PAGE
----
Fighting with computers

Computers are not always friendly.

Wednesday, April 12, 2017

More on STM32

After testing different choices, I have come to test a package called Platformio that runs over Atom editor. Atom is a multiplatform code editor that looks a bit like Sublime but it is open source and they claim highly hackable.

The nice thing about PlatformIO is that it looks like a nice IDE that can handle a good portion of embedded processors from Arduino variants, to ESP8266 and ESP-32 to many ARM variants from NXP, ST, Atmel, etc.

For the f103c8t6 board I am using I can use the config details above in platformio.ini file in the project folder and it all works nicely on one of my Macs, the one using El Capitan. Unfortunately, my laptop is still running Mavericks and for that it seems there is not a libusb available that plays nicely with ST-Link programmer/debugger dongle.

Now I am going to target my dcservo code for this Cortex M3 processor.

Wednesday, April 05, 2017

STM32 or the pain I have been avoiding for quite a while

If you follow the blog you know I use Arduino IDE for quite a while and I am quite fond of the eco-
system as it usually makes things simple. With some effort, same environment works for other beefier processors like ESP8266 or even STM32.

But what usually kept me away from the various ARM offerings, with the exception of mbed on-line compiler for Nucleo boards has been the commitment level manufacturers seem to ask from engineers before they can start to think using their wonderful hardware. So far my point has been that life is to short to go through so many manuals and datasheets.

Recently, an American maker told me he was about to build a piece of hardware using a STM23F103C8T6 core to mimic my dcservo project I built around Arduino and other processors (even around a Maple Mini with a similar STM32 processor in fact). He would welcome any help on the software side of things so I had to have a look at how I could help and ventured into the wild west of development tools for these parts.

So far I have had only moderate success of loading some sample code onto a $3 board using an ST-Link USB dongle with ChibiOS's ChibiStudio IDE, but unfortunately the OpenOCD binary bundled did not work with my Windows7-32bit OS.

Yes, one of the reasons I was not keen of venturing into this world was because many of the tools are Windows-only, though many IDEs are Eclipse-based and therefore multiplatform by nature. Not so much the different debugging tools. But again, I have just stated to scratch the surface and I am trying, so far, to test only freely available tools, even if they are for Windows.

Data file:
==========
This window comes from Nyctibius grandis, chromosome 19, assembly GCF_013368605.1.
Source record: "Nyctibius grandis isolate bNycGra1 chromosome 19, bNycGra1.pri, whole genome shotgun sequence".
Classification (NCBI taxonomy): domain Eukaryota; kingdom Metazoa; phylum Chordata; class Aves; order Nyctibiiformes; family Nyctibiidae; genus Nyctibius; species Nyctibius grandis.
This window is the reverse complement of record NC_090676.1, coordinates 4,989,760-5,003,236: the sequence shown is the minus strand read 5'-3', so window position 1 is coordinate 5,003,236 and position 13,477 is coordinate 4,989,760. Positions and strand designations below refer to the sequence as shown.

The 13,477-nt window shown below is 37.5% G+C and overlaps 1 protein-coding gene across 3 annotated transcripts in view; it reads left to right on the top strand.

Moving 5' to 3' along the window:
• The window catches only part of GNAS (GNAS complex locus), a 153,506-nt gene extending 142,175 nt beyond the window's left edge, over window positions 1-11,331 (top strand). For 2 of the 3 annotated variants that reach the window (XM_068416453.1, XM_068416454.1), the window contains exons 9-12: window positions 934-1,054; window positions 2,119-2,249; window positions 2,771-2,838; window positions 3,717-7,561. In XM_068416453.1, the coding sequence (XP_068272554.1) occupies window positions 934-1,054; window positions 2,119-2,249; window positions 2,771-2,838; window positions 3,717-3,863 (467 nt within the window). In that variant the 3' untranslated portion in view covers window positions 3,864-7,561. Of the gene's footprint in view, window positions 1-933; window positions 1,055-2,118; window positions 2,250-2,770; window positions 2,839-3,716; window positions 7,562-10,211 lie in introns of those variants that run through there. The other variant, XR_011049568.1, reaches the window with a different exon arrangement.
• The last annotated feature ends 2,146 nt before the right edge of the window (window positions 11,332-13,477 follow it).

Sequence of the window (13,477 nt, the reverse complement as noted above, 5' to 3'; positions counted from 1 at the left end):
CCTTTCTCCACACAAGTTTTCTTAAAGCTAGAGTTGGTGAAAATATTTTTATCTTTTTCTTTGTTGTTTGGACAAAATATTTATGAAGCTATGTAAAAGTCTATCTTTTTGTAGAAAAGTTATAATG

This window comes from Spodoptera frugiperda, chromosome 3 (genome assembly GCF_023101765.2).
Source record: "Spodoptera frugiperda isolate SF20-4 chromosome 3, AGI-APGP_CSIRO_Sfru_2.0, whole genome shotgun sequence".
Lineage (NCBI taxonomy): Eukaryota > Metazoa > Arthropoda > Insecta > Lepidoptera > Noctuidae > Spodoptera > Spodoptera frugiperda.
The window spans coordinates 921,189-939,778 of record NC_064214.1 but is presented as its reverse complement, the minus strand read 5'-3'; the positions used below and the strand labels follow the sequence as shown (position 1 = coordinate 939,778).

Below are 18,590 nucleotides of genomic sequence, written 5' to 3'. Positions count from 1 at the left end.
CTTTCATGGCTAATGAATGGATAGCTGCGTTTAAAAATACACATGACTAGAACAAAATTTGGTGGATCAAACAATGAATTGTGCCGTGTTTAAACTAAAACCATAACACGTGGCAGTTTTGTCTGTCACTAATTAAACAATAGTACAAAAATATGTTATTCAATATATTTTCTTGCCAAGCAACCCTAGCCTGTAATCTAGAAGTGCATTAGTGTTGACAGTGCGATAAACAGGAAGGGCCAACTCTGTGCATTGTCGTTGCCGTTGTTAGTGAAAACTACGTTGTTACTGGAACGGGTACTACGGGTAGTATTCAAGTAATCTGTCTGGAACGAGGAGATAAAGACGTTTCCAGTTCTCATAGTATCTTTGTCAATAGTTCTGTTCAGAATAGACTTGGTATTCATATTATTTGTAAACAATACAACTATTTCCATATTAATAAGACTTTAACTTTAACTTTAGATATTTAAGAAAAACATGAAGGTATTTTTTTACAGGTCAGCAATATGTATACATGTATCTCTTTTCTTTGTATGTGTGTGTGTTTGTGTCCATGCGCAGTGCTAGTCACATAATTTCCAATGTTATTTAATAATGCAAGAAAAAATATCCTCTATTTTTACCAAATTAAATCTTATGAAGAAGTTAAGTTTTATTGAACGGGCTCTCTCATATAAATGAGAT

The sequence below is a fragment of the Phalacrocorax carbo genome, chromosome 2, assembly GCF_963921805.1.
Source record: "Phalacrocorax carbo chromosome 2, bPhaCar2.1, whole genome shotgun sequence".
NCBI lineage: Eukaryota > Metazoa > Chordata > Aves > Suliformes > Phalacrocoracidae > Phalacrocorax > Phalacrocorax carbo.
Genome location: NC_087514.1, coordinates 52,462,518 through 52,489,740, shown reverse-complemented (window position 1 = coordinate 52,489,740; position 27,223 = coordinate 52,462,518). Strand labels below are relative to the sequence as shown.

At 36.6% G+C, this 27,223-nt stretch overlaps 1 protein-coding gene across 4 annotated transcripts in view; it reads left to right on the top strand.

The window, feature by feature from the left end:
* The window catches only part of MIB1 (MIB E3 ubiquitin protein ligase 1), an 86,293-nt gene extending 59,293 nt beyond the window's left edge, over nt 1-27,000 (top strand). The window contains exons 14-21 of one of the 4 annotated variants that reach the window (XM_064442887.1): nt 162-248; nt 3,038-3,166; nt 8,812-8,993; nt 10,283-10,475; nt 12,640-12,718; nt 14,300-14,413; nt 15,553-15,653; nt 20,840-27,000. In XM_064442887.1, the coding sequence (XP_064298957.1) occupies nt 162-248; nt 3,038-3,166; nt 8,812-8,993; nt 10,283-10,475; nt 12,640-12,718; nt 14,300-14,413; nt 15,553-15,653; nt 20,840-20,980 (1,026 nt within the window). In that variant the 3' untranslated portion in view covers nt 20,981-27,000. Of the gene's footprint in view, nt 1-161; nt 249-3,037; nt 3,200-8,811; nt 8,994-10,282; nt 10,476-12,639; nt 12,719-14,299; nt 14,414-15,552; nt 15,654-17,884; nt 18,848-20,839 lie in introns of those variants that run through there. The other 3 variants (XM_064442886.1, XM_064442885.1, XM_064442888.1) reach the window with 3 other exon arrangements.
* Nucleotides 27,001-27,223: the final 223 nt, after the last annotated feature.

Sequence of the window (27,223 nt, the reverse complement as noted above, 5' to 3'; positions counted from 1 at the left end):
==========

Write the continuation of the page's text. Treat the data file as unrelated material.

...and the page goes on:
While I could compile code with ChibiStudio, I learned that CooCox IDE use a code-upload tool called CoFlash that worked for my setup and allowed me to upload code that actually worked. It was refreshing to the the USB_CDC demo working finally.

While I thought CooCox IDE was complete development solution I soon found out it was missing the compiler. I later downloaded GNU ARM compiler and I was able to build and upload (all from the IDE) a version of GRBL for STM32.  It still feels a bit of black magic and it is quite clear how many of these annoyances can prevent many users into this families of processors. Apparently you have to go the Teensy way if you are looking for a user-friendly way into the ARM world or just stay into the Arduino territory but in both cases you are a bit more limitted to the choices (and prices) of the processors available.

Now that I have a couple of IDEs working in Windows I will try to move my way to Linux to see if the same work can be done in a plaftorm of my choice. I am sure there are plenty of choices but I do not know how long it would take to test them all so any recommendation for STM32 development away from Windows is more than welcome.

Saturday, February 25, 2017

Make a heated bed with 9 calibration points.

Most likely you have learned that the new Prusa i3 from Prusa Research is including a nice self-calibration feature based on the special heated bed they use.

That bed features a grid of nine disks that can be detected by an inductive sensor that moves with the hotend carriage. These spots double as bed leveling and XY geometry calibration.

While the bed is flat an covered by a special (PEI) film to improve adhesion, the spots can be easily replicated if using an aluminium bed as my video below shows. Nine inserts of 8mm steel rod can be used by doing nine holes of the same diameter on the aluminium bed.

The interesting feature is that steel is detected further away than the surrounding aluminium so the same algorithm should work if you build your bed like this. In fact you can just place the aluminium sheet on top of your existing heated bed (though doing so may increase bed weight needlessly).